Category Archives: Winter

2013 Image Review

2013 was a great year for me, both personally and for photography. There was plenty of great photography weather from the super cold to the comfortably warm. Here is a selection of images that stood out in my mind, in no particular order.

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Click the “Add to Cart” button below the images below to purchase a print.

 

Also posted in Featured, Lake Superior, Landscape

December 2012 Free Desktop Calendar

My December 2012 Desktop Wallpaper is ready for download and as usual it is offered for free.
Last year, ice shards formed on Park Point, this was a cold sunrise on a weekday.

Check it out by clicking the image below.

Also posted in Free Desktop Calendar Update, Lake Superior, Landscape

Latest Photo – Poseidon’s Molar

The weather we have had in Northern MN lately has not been conducive to my winter shooting style. We have had 48 degree days in January and while this makes going from the house to the car to work more tolerable, it makes for boring winter photos. I want cold temperatures, I want arctic steam hovering over the lake at sunrise, I want snow, I want ice buildup on Lake Superior’s shoreline. All of these elements are what make interesting photographs for me.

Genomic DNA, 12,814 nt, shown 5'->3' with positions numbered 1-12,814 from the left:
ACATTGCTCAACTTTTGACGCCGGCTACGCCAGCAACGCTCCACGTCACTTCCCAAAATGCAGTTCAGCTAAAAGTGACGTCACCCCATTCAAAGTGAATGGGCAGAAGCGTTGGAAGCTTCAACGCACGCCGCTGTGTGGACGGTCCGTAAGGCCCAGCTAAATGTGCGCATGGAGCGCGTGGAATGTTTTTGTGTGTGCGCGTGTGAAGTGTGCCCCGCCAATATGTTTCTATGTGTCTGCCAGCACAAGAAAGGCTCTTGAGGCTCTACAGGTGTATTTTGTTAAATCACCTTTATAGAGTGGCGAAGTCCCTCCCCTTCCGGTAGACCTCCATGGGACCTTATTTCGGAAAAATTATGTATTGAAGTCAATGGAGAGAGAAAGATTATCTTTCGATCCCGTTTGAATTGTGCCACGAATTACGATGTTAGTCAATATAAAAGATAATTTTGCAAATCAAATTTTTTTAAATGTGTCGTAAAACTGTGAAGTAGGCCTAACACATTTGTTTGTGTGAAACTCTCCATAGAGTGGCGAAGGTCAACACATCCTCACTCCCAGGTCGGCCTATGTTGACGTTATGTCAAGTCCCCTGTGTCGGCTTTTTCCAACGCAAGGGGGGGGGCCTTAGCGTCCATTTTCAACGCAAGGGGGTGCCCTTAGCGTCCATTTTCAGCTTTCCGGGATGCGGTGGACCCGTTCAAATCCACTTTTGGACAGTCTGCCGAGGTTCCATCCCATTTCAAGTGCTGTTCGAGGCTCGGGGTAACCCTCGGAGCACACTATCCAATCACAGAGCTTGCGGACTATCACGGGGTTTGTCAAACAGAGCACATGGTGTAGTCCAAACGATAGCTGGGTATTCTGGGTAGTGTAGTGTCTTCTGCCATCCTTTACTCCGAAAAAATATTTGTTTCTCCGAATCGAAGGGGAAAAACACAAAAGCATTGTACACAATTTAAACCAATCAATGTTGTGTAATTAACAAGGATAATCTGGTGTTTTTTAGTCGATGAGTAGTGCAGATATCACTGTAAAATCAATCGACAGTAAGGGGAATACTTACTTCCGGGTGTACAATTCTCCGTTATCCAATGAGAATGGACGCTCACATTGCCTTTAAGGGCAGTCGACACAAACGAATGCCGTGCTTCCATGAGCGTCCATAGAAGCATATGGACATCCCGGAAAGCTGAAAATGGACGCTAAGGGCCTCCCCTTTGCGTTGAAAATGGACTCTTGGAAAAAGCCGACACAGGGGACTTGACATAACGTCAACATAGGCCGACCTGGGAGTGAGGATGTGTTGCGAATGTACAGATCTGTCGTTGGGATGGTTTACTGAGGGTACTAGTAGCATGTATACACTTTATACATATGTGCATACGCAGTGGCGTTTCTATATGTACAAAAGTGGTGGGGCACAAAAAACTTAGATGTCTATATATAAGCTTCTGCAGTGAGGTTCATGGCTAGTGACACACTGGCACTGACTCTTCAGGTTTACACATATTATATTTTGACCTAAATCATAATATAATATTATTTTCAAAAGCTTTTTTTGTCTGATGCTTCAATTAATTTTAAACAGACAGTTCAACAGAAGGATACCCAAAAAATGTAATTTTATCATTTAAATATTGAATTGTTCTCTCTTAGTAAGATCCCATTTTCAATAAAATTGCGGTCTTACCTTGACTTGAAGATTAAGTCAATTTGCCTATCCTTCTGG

Luckily the warm snap broke, the overcast skies gave up their stronghold and some interesting clouds appeared over Lake Superior this past Friday. I had to take advantage of this situation as I haven’t shot anything that excited me in over a month, maybe closer to two months and I was getting antsy. I took off from Duluth a couple hours before sunset and drove an hour north to a location I had scouted several months earlier but had yet to take any photographs.
I arrived at the location, got out of my car and one of the first things I was was this interesting rock formation approximately 50 yards off shore. I took my camera, 70-200mm lens and 10 stop ND filter out of my bag and set up on my tripod. I found this composition, set my focus on the rock (used live view to zoom in at 10x on my LCD to ensure that the edges of the rock were razor sharp) then I got my base exposure, screwed on the 10 stop filter, plugged in my cable  release and exposed the photo for 128 seconds. The sky was much brighter than the foreground so I knew I had to reduce the exposure in the sky while taking this photo.